Contract splitting seen in $82.1m GECOM purchase

-nine awards made to same supplier

The Office of the Auditor General (AG) is investigating an apparent attempt by the Guyana Elections Commission (GECOM) to breach the Procurement Act by sub-dividing a contract worth $82.169 million so as to avoid cabinet scrutiny.

The 2015 Auditor General’s report, which was tabled in the National Assembly yesterday, notes that during the 2015 fiscal year GECOM expended the sum of $197.899 million for Office Material and Supplies. Included in this sum were amounts totalling $82.169 million which represented full payment on nine contracts awarded to the same supplier for the purchase of toners and cartridges.

According to Section 54 of the Procurement Act 2003 Cabinet shall have the right to review all procurements the value of which exceeds $15M. The same act in Section 14 states that a procuring entity shall not divide or cause to divide its procurement into separate contracts for the purpose of avoiding the application of any provision of the act or any regulations made thereunder.

Seven of the nine GECOM contracts which were awarded in the months of February and May of 2015 were for the purchase of toner cartridges while the other two were for the purchase of stationery and ink and stationery and Xerox cartridges respectively.  General elections were held in May of 2015.

While the total sum spent on toner cartridges was $57.653 million, none of the individual contracts reached the $15 million threshold which would have required a review by cabinet. Instead the highest sum awarded was $14.850 million.  This contract was awarded on the same day, February 3, 2015 as two other contracts totalling $12.344 million and $2.494 million respectively. It was also awarded two days before an $8.775 million contract.  The other contracts were all awarded either on May 6, 2015 or May 21, 2015.

The auditor general observed in his report that the contract awards appeared to be sub-divided which breached the Procurement Act regarding splitting of contracts and review by Cabinet. Splitting of contracts to avoid scrutiny has been a longstanding problem across a number of government agencies, ministries and constitutional bodies.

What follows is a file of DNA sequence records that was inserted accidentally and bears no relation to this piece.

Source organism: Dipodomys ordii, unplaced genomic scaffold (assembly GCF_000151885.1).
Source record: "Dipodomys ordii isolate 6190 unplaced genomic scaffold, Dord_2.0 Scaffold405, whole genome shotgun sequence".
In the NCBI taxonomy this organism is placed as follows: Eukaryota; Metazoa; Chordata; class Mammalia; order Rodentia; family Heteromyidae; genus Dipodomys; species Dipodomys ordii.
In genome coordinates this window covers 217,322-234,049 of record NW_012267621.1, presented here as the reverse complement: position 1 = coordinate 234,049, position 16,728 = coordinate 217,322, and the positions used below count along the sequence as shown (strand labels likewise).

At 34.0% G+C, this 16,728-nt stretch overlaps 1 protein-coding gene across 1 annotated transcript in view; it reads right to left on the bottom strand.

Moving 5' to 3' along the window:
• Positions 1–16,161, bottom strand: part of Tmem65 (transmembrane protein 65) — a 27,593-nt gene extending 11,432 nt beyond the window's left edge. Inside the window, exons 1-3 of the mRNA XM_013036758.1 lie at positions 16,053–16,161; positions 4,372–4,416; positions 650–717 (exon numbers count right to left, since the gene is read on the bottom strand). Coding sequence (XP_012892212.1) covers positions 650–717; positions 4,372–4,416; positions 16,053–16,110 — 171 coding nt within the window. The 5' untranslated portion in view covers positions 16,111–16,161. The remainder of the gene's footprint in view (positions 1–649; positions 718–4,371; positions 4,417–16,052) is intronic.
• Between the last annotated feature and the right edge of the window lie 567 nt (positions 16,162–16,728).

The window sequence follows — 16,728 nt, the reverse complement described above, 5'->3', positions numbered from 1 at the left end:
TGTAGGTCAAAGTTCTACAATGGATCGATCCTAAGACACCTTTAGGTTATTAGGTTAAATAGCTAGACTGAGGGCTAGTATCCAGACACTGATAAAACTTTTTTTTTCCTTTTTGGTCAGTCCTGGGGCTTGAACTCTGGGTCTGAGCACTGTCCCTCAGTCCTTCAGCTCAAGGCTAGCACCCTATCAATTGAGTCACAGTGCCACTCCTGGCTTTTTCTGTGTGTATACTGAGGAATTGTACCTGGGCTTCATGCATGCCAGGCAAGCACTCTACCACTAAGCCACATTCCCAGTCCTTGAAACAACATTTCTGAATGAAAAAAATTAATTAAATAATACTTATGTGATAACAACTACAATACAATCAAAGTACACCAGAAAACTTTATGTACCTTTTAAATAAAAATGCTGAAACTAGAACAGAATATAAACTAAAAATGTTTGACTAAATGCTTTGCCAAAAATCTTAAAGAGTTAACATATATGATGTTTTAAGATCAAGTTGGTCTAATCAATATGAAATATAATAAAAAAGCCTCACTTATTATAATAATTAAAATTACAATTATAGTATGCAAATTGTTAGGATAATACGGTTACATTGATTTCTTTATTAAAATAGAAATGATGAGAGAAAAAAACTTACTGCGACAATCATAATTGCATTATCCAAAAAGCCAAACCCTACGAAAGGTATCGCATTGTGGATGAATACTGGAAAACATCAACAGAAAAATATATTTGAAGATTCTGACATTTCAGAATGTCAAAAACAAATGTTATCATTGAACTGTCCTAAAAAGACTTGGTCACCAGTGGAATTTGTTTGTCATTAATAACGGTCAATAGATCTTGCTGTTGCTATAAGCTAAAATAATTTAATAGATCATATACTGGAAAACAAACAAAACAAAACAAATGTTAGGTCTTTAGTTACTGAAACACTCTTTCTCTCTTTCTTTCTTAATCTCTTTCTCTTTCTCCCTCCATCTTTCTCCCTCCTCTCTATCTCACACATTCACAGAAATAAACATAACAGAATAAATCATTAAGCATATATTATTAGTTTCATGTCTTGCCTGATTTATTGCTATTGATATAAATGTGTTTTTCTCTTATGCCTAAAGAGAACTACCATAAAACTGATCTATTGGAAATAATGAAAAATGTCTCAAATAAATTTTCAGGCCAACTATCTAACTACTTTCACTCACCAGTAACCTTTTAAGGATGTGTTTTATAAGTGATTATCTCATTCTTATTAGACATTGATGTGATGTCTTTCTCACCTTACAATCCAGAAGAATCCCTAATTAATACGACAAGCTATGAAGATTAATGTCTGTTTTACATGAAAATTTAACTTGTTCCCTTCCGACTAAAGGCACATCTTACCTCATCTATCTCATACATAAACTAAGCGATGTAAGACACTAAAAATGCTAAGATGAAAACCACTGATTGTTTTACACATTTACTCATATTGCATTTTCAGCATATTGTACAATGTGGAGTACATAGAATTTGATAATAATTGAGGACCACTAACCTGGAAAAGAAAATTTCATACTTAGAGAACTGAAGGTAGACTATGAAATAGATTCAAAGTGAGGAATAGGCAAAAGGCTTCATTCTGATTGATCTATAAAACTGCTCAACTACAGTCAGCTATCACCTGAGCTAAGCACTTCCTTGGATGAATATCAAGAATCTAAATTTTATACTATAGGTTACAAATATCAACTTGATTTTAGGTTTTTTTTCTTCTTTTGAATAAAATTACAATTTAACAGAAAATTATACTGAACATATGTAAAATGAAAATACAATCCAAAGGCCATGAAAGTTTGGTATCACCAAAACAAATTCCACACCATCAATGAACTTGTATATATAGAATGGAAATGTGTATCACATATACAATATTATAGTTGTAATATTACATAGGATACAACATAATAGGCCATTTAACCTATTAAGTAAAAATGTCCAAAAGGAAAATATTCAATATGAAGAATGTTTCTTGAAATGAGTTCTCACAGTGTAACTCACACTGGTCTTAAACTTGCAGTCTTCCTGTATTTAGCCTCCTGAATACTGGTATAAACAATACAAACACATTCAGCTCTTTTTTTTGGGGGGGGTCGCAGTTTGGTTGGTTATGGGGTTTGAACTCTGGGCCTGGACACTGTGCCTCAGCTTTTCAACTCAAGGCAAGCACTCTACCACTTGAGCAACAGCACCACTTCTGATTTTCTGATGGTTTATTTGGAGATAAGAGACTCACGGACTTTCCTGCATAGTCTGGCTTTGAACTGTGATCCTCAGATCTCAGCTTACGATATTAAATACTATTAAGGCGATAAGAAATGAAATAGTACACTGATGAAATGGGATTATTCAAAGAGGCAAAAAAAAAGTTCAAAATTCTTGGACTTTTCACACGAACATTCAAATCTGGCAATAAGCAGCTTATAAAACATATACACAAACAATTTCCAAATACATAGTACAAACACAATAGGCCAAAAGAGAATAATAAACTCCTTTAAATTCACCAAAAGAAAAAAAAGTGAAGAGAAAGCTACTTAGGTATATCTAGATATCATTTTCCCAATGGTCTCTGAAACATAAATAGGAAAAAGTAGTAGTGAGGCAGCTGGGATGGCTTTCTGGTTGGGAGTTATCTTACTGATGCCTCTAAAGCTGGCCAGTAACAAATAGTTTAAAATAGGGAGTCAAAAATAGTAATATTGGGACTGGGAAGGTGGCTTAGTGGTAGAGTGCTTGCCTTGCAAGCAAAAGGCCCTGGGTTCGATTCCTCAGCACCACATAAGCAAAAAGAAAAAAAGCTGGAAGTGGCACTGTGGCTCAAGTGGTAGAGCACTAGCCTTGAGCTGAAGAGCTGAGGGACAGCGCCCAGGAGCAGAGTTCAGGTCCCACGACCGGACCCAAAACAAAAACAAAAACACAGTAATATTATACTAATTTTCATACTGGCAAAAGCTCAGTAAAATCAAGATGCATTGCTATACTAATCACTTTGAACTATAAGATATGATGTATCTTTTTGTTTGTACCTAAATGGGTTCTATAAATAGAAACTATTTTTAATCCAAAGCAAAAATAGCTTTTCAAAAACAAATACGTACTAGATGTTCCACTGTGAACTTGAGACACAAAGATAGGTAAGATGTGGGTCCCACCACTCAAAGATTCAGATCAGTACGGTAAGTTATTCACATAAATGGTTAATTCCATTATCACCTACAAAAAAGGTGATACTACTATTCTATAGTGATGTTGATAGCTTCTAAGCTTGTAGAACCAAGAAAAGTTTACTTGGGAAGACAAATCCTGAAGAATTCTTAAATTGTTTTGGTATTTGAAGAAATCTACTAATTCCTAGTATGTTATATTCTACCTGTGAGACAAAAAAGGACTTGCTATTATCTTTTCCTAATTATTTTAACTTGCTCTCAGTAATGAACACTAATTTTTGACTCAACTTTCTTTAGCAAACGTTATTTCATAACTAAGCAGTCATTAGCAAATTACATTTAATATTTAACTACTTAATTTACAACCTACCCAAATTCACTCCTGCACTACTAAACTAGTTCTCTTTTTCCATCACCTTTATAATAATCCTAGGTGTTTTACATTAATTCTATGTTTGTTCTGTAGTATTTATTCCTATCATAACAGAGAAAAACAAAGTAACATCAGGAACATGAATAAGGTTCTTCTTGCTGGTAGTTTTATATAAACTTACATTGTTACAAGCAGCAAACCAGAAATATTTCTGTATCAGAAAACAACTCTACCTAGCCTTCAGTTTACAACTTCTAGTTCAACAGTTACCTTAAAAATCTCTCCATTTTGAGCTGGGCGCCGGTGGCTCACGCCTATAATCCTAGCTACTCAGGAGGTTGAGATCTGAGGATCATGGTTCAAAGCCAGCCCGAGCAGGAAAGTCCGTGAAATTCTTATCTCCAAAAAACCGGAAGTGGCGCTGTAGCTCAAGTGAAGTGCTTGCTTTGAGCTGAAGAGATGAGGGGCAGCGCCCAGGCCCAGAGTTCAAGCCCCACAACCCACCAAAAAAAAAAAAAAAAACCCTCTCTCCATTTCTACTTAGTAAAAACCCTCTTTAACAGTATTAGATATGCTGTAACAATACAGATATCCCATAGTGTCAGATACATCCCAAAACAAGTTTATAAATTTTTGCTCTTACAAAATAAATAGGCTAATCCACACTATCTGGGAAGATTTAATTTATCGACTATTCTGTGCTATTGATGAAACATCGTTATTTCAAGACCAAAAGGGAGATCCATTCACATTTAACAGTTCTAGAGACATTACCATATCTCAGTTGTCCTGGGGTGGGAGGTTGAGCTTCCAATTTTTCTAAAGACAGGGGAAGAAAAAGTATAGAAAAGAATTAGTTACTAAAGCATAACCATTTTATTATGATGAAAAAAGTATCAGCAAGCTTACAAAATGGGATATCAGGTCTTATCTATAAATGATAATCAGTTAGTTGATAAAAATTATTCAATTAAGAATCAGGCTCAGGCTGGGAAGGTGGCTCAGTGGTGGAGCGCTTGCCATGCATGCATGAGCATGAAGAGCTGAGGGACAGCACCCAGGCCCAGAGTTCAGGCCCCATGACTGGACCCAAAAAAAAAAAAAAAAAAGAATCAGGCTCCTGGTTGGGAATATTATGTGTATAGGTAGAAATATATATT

Also being investigated is the expenditure of $14.868 million for the procurement of narrow head diagonal pliers.

According to the AG’s report, of the $103.974 million allocated for Field Materials and Supplies, $68.201 million was expended as of December 31, 2016. Included in this sum was the amount spent on pliers.

The report further explains that a request for a quotation was sent to four suppliers for “high leverage diagonal cutting pliers 8 inches and narrow head diagonal pliers 6 ¼ inches.”

The suppliers provided quotations for 6 5/16 inches narrow head diagonal pliers and the lowest bidder was awarded the contract by the National Procurement and Tender Administration Board (NPTAB).

The report does not indicate why an investigation has been launched into this issue.


The Auditor General also took issue with a $99.560 million purchase of fifty High Frequency (HF) radios and related accessories of which 48 were not used.

The report details that a contract was signed on May 4, 2015 based on a Cabinet Approval dated April 28, 2015 for the purchase of the equipment. This was just days before the general election.

Using the restricted tendering method of procurement, GECOM requested quotations from three selected suppliers for the purchase of 50 Barrett HF radios. In response one supplier quoted the price of 50 Barrett HF radios, one quoted the price for 20 Barrett HF radios and the other quoted the price of 30 ICOM HF radios.

According to the AG the lower of the latter two quotations was selected and a contract signed. This contract allowed for the payment of 40% of the contract sum on signing and 60% on completion. The first sum was paid via cheque dated May 7 and the second via cheque dated July 5, 2015.

Of the radios supplied to the commission only two were used. One was issued to Chief Election Officer (CEO) Keith Lowenfield and one was issued to the commission’s sub-office in Lethem.

During this same period the commission received a donation from the United Nations Development Programme (UNDP) of 12 satellite phones and five 48 inches, flat screen televisions for use during the May 11, 2015 general elections. The commission facilitated the purchase of these items which were received by GECOM on April 30, four days before the contract for the HF radio was signed.  They were also turned over to the CEO on May 7 the same day a cheque was prepared for the payment of the first 40% of the contracted sum for the radios.

GECOM has responded to the AG’s observation by stating that the commission was unable to deploy the radios since they were received outside of the operational deployment time to train staff in their use in the remote areas which resulted in a change of plans and the donation from the UNDP which provided secure and reliable communications

The original plans for ensuring a communication system throughout Guyana were premised on the use of different mediums such as cell phones, radio, internet access and personal transmission to provide reliable, clear and accurate feedback according to the commission.








Table showing the divisions and award of $82.169 Million worth of contracts for the purchase of toner and cartridges by the Guyana Elections Commission. All of these contracts were awarded to the same supplier.

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